- About Us
- Local Savings
- Green Editions
- Legal Notices
- Weekly Ads
Connect with Us
New SR-16 on-ramp planned
Crews building a second bridge across the Tacoma Narrows will now add another on-ramp to the highway approaching the bridge, work that will increase the total cost of the project but hopefully reduce traffic backups, according to the Washington State Department of Transportation.
The ramp, which will connect to eastbound State Route 16 at 24th Street NW, will be restricted to motorists paying tolls electronically because vehicles using the ramp will bypass the tollbooths.
DOT officials said the decision to build the ramp which is expected to cost $7.5 million was made after studying the potential positive impacts it might have on traffic in the area and assessing public opinion about an added ramp.
The community really told us they favored adding in this ramp, said Secretary of Transportation Doug MacDonald. We needed to study the issue and make sure it made sense for the bridge, which it does.
Sen. Bob Oke (R-Port Orchard) agreed commuters and other drivers would benefit from the additional ramp.
One day, I was at the (bridge) site and saw the backup and people having to go north to go south, and I said, Wait a minute, there may be better option here, Oke said. I promoted the idea of adding a 24th Street on-ramp because I know it will immensely benefit the citizens and greatly ease the flow of traffic on secondary streets of Gig Harbor and approaching the bridge.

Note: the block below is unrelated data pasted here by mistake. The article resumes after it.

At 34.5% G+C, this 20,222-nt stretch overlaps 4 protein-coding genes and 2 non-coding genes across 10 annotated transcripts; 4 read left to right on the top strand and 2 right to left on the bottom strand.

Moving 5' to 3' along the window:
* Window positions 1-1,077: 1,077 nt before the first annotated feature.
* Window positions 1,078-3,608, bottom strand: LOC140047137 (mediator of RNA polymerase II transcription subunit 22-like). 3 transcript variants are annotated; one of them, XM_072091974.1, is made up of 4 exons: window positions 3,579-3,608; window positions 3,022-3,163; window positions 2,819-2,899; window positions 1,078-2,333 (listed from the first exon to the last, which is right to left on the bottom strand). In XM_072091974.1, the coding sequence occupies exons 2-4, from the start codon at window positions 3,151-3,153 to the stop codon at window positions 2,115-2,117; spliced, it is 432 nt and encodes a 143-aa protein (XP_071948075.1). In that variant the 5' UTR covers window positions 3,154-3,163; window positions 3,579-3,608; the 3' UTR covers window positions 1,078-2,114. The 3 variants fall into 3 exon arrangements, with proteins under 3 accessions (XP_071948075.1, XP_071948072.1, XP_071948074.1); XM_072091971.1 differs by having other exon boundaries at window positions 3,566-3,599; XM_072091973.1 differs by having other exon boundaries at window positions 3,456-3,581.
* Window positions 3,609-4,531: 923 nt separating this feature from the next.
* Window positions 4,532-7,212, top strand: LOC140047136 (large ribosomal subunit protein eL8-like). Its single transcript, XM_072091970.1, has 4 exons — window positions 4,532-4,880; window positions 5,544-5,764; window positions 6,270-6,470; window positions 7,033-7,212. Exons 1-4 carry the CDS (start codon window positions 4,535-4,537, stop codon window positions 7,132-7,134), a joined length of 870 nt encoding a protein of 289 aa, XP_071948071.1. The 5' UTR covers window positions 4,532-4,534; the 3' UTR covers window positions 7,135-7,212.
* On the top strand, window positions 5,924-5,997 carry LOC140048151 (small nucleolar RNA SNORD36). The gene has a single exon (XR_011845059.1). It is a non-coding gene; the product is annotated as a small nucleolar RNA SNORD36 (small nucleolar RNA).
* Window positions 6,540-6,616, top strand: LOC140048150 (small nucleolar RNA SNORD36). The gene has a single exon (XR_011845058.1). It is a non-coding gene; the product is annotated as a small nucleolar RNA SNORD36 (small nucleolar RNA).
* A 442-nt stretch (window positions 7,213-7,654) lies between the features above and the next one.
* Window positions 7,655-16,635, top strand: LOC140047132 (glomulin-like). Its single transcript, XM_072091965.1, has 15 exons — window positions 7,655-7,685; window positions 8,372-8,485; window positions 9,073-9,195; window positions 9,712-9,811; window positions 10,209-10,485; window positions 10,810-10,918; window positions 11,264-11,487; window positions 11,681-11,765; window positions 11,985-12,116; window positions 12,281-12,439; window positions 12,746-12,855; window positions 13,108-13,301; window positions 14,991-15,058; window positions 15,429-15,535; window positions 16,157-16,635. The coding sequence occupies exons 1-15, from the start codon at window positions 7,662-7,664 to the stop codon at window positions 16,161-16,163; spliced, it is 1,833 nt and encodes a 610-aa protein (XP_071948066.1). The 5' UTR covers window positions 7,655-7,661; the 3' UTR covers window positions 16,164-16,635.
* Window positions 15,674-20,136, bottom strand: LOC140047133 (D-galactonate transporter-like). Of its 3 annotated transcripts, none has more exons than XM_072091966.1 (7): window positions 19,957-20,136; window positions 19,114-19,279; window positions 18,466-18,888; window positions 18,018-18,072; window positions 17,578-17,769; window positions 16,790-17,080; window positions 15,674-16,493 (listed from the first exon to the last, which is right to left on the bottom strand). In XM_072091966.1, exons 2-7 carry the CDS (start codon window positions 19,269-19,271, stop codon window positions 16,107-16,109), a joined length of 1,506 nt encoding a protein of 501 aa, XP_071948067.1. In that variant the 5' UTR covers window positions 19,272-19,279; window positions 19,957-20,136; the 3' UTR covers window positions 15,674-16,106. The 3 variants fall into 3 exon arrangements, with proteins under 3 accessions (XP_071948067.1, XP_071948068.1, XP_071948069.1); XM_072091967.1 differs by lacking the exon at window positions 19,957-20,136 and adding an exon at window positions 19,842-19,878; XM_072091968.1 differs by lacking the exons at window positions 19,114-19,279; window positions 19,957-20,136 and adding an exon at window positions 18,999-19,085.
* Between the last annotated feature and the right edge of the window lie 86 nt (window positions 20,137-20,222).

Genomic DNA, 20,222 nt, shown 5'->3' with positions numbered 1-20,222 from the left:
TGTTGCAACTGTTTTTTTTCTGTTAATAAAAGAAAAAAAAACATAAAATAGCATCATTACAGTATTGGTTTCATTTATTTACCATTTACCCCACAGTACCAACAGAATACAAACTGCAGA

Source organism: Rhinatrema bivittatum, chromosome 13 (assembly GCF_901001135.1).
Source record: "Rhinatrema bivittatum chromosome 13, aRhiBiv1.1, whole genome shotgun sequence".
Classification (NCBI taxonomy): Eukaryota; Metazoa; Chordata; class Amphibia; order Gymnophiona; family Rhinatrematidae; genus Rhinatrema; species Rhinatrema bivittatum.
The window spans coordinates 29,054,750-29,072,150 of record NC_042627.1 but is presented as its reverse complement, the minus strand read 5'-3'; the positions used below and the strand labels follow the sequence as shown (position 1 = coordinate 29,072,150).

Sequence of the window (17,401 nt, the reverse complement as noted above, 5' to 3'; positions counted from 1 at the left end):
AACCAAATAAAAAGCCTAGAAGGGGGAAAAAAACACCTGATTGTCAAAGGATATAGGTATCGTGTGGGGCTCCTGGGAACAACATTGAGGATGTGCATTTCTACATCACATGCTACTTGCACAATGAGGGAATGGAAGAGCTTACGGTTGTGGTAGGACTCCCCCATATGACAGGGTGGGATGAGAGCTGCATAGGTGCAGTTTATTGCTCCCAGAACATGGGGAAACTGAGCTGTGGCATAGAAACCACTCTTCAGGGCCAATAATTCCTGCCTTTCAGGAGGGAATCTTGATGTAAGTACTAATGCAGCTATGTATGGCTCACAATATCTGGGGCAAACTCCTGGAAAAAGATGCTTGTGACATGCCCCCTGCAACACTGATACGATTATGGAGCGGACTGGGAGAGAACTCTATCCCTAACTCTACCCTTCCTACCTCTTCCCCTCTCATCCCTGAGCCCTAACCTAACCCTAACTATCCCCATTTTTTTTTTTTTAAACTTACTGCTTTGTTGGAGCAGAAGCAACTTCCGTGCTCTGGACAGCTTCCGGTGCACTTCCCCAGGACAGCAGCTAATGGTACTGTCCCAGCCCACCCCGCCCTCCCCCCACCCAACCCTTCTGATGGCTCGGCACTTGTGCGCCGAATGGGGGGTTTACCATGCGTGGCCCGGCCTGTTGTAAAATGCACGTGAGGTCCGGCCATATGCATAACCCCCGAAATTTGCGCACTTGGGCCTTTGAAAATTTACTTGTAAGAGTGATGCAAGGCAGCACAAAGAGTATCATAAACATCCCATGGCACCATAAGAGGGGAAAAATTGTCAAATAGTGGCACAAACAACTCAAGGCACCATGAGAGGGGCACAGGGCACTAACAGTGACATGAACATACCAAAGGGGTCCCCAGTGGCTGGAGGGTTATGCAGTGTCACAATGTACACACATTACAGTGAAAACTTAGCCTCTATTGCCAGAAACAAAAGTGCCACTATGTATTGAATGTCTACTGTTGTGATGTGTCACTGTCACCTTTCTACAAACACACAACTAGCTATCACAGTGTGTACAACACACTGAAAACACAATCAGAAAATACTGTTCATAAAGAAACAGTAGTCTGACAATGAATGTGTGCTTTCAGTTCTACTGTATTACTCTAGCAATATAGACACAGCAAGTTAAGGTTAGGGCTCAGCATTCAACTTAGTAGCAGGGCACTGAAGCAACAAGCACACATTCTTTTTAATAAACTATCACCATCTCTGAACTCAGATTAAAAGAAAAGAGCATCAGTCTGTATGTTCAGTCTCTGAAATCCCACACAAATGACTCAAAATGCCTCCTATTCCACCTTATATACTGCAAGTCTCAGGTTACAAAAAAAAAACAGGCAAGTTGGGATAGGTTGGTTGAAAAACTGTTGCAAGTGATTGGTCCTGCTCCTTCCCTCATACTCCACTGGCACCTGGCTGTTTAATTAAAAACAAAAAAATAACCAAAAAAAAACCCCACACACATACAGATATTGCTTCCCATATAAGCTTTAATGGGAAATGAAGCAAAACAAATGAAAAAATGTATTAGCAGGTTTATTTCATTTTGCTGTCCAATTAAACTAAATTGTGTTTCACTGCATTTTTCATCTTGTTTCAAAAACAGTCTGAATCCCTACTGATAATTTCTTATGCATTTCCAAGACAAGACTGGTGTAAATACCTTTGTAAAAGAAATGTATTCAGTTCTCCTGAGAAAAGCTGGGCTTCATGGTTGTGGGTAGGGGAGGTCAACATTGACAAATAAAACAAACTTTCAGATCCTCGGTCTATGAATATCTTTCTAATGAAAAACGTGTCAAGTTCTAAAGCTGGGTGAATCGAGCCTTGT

Construction of the new on-ramp will begin this summer, and it will open to traffic simultaneously with the new bridge opening in April 2007.
Design-builder Tacoma Narrows Constructors will design and build the ramp under a change order to the original bridge contract, and it will be funded from unused contingency amounts provided for in the projects original estimated $849 million cost.
Once built, it will be metered during peak morning commute hours and other times as necessary along with the other five eastbound on-ramps between SR 302 (Purdy) and the bridge.
For more information on the new bridge, visit www.tacomanarrowsbridge.com.